Why care about these chemicals when clearly people are living longer lives? While many chemicals may be absorbed into our system without ongoing harm, many cancers continue to claim people at all stage of life with no known cause. Afflictions including depression and ADHD are on the rise, and few people stop to think if choices to live in a mist of chemicals could have an impact on the chemicals in their brain. (This point, obviously needs more probing.)

Lastly, can I recommend a bit of subterfuge. No one will complain if you quietly disconnect the deodorising spray you may have in your office bathroom. These, like innocent old oil burners, spread sweet-smelling fragrances that you then breathe in all day.

It’s less than smart, masking odours by getting you to breathe in carcinogens that smell only slightly better.

Not everything should be an easy fix. But it can be without being so harmful.

What ever happened to a bowl of Pot Pourri?

How to Have a Baby with an iPhone

Having a baby used to be about getting to hospital on time and finding the right pain relief.

Whether you choose that route or to ditch both those options and have a midwife-attended birth at home as we did, the technology in your pocket could deliver a more delightful time for all.

The role of a husband in child birth is always unclear so in the run up, I devoted some time to picking out the best apps for research, managing and capturing the intensity of labour and then tools for broadcasting the good news.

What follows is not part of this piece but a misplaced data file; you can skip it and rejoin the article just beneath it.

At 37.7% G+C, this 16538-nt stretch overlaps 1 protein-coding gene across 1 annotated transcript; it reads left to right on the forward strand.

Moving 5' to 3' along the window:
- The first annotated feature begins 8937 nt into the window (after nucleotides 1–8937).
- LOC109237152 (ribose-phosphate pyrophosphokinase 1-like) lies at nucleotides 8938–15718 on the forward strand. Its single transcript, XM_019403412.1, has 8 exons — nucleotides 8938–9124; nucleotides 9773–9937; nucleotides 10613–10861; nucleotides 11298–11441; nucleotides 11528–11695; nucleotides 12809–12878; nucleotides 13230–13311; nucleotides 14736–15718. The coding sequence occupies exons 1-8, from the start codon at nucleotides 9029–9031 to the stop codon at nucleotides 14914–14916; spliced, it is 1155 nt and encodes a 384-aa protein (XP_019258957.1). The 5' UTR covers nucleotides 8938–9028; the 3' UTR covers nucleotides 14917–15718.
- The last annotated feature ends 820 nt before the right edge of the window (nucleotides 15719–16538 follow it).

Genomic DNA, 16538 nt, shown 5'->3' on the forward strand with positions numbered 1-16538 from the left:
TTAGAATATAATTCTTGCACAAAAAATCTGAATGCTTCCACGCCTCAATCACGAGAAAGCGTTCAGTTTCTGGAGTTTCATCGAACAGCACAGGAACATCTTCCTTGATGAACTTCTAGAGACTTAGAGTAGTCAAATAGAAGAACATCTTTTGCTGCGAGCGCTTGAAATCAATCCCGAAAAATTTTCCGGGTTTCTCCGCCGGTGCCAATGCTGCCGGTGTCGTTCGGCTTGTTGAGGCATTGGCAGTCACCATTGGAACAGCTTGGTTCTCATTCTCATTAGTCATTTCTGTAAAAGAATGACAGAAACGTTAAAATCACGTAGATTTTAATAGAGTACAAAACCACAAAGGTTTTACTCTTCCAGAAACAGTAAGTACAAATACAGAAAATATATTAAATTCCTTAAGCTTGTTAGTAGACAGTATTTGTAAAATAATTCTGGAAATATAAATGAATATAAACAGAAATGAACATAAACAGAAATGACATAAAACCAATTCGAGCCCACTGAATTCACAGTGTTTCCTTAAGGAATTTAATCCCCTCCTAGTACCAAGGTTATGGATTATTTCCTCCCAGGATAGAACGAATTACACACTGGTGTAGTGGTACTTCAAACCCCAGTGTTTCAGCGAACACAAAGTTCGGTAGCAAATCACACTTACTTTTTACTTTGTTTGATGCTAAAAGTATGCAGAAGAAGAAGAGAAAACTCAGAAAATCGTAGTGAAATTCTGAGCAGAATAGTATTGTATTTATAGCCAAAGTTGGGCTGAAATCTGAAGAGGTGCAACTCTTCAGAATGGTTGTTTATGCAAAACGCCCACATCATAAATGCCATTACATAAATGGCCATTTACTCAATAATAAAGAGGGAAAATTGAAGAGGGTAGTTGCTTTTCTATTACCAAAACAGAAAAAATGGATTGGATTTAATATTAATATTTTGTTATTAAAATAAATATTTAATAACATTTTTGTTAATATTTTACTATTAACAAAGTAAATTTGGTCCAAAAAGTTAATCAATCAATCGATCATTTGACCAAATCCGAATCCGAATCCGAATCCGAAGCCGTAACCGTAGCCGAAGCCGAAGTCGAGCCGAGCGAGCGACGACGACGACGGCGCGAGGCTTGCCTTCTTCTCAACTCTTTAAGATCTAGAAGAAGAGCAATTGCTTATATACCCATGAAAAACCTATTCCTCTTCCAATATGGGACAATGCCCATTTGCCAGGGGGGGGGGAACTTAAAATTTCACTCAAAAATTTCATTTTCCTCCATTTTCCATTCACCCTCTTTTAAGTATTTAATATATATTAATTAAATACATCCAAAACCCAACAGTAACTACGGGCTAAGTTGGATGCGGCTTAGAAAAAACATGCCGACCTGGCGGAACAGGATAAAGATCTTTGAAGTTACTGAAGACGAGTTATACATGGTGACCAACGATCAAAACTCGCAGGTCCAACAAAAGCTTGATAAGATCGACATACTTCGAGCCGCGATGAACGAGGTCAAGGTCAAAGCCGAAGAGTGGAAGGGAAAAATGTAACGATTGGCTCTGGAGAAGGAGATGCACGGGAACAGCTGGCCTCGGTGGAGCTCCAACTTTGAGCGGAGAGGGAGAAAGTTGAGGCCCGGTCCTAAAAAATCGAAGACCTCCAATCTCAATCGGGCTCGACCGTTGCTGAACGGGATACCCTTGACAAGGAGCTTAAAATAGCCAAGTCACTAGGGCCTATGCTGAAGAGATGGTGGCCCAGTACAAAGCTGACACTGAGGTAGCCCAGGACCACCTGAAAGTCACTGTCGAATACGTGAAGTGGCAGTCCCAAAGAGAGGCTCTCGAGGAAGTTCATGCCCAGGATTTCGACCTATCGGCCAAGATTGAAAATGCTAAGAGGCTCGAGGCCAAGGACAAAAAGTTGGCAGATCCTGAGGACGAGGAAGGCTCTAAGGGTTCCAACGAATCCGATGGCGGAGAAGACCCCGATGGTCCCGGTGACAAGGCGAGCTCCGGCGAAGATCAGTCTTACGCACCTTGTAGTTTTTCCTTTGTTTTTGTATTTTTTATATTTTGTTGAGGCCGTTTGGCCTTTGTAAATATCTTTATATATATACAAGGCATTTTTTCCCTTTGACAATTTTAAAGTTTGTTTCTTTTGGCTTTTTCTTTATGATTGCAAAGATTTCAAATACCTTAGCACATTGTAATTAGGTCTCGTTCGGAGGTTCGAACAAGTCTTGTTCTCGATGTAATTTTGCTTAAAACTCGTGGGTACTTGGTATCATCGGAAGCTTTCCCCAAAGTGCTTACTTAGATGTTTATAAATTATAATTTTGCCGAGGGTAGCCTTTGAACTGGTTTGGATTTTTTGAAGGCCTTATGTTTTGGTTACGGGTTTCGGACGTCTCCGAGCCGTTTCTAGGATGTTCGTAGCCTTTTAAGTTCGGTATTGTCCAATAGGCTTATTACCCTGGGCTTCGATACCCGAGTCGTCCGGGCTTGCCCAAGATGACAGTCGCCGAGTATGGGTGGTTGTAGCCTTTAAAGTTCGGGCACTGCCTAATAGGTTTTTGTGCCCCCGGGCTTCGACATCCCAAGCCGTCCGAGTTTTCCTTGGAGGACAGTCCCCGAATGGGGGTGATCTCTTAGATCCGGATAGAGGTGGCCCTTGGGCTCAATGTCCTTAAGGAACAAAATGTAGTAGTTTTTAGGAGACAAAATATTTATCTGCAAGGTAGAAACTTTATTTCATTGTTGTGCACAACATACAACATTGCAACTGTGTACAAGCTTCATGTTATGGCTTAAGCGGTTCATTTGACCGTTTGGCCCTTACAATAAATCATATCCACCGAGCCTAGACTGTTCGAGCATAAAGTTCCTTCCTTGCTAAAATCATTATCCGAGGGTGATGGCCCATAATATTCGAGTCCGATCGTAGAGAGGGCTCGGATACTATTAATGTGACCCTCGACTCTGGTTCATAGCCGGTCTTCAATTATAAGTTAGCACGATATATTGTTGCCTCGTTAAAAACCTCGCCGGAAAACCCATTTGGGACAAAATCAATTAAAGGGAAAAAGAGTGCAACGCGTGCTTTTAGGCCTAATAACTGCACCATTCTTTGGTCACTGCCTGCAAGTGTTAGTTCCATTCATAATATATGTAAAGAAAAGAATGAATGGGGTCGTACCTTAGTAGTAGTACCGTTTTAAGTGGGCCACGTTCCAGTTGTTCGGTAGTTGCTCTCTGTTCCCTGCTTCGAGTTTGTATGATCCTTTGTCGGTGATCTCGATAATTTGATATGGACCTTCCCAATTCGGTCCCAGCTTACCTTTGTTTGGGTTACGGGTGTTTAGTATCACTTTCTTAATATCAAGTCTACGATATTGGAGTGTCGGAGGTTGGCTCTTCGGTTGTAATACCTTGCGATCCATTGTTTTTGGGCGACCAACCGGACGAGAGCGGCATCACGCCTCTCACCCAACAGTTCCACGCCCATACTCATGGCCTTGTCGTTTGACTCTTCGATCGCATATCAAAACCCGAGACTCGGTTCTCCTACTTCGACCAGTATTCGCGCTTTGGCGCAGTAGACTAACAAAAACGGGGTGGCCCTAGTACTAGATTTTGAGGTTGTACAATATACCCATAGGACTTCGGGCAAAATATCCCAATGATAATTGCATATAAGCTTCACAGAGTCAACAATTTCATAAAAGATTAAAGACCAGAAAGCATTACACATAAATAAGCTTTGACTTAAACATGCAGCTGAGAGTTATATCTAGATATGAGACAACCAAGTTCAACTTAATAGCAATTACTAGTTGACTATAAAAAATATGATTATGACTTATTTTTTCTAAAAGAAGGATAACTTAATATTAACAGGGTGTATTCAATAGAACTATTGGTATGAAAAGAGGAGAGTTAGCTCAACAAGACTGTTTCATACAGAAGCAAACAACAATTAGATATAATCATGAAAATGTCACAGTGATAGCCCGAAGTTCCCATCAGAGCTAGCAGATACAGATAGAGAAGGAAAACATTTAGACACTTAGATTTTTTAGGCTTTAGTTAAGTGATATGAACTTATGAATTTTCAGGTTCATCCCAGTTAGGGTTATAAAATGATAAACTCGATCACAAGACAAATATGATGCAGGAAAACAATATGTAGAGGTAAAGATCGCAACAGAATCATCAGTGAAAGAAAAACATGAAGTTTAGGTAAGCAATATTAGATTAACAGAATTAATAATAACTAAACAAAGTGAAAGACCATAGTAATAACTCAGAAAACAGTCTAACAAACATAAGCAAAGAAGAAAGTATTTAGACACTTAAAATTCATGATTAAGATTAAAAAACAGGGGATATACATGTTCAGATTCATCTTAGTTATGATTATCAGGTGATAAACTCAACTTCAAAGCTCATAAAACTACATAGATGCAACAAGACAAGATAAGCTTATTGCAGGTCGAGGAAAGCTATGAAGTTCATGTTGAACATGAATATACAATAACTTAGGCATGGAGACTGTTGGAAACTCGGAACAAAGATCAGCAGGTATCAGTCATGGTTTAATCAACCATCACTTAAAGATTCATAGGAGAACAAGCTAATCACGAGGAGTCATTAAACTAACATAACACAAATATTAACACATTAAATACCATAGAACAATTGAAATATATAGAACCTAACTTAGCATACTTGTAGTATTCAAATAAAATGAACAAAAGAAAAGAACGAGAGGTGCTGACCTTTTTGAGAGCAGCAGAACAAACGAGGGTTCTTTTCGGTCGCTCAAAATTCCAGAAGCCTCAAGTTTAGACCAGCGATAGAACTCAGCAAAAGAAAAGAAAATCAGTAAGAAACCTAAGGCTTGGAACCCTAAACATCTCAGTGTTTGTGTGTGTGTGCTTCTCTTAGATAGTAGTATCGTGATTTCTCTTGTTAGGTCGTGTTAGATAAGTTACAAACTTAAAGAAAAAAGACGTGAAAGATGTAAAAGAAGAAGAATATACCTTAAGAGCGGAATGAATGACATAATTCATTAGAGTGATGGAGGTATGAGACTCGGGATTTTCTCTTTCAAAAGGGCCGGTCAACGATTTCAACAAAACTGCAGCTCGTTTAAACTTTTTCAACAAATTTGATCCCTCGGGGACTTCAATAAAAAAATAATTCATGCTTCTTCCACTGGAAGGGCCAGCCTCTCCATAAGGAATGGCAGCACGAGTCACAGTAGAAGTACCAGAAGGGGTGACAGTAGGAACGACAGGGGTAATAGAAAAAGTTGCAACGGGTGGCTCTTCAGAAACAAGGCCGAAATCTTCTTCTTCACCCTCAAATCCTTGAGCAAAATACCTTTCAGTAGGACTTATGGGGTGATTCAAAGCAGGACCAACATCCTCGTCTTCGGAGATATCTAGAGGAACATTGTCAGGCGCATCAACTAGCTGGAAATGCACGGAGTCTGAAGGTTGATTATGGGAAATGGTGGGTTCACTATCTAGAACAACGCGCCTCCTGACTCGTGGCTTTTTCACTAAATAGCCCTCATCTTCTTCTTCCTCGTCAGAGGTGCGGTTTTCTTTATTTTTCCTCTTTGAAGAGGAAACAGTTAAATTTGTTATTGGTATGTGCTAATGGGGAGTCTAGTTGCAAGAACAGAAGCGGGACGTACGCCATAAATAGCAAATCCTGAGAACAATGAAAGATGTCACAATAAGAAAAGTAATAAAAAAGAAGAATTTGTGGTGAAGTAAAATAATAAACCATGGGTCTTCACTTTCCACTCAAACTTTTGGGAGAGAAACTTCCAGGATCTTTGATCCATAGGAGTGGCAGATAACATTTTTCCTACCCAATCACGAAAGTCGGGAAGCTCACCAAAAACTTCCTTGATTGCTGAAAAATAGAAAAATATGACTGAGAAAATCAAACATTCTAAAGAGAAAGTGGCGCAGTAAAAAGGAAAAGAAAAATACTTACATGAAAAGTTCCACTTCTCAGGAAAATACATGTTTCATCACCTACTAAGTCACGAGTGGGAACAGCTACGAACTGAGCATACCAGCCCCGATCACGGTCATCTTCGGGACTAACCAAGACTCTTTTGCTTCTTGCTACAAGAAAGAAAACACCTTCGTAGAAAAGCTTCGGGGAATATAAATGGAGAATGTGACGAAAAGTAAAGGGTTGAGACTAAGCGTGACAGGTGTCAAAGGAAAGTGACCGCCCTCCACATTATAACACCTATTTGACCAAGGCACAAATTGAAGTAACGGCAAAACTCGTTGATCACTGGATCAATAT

For a variety of reasons we chose to have an midwife-attended homebirth. I consider it to be a brave choice and one that has enhanced my marriage beyond any other single experience.

But enough about love and how great my wife is pushing out a 4.5kg tele-tubby, the whole thing went as smooth ad it did partly due to my iPhone.

Here are the apps I used in order of their appearance;

1. Baby Name apps
2. Stopwatch for contractions
3. Phone/SMS for contacting midwives/family/work
4. Photos for memories
5. Playlists for soothing tunes
6. Videos for shock & awe
7. Twitter for updates
8. Facebook/SMS/email for the announcement
9. Alarms for reminders

Notes on the use if these apps during labour;

1. Baby Name apps — we used four in all. Some were good for checking meanings, origins and others popularity. We developed a rule that anything in the US top 100 was off limits. No Jayden or Jesus for us.


2. Twitter for updates — I sent one for novelty’s sake when my wife woke me at 3.30am. See pic.

3. Stopwatch for contractions — invaluable. The native app has a lap timer enabling me to watch length of the surges and the time between them (see pic)

4. Phone/SMS for contacting midwives/family/work — I had promised my fill in that I would inform her when things got real. I cc’ed the staff set up to do my tweeting and my youtubes too. (no joke!)
5. Photos for memories — From lving room couch to floor to hot shower to soothing bath, the phone’s quick start-up camera meant I could get a few timely shots of different parts of labour without leaving the action.
6. Playlists for soothing tunes — With tracks chosen weeks before (our baby was a fortnight overdue) we hit play on my wife’s birth tunes playlist of mostly gentle female singer-songwriters. I wish we had chosen three times more songs as the long labour meant there was much repetition. See pic.

7. Videos for shock & awe — Yuk. Who videos a birth? Well not me, until one midwife said ‘you can always delete it but you won’t get the chance to film it again!’ I agreed to capture bubba’s first moment on mum’s chest. Very glad I did. It was the biggest sense of relief ever.
8. Facebook/SMS/email for the announcement — See pic.


9. Alarms for reminders — With wifey on some recovery treatments and herbal remedies in the hours and days following the birth, a few clicks and I have alerts set up to keep her popping pills and downing potions on schedule.

Despite the valuable contribution of my iPhone during the birth we chose against naming our child Apple.

Catch a photo of Darcy as he is on my wallpaper below.

me tweeting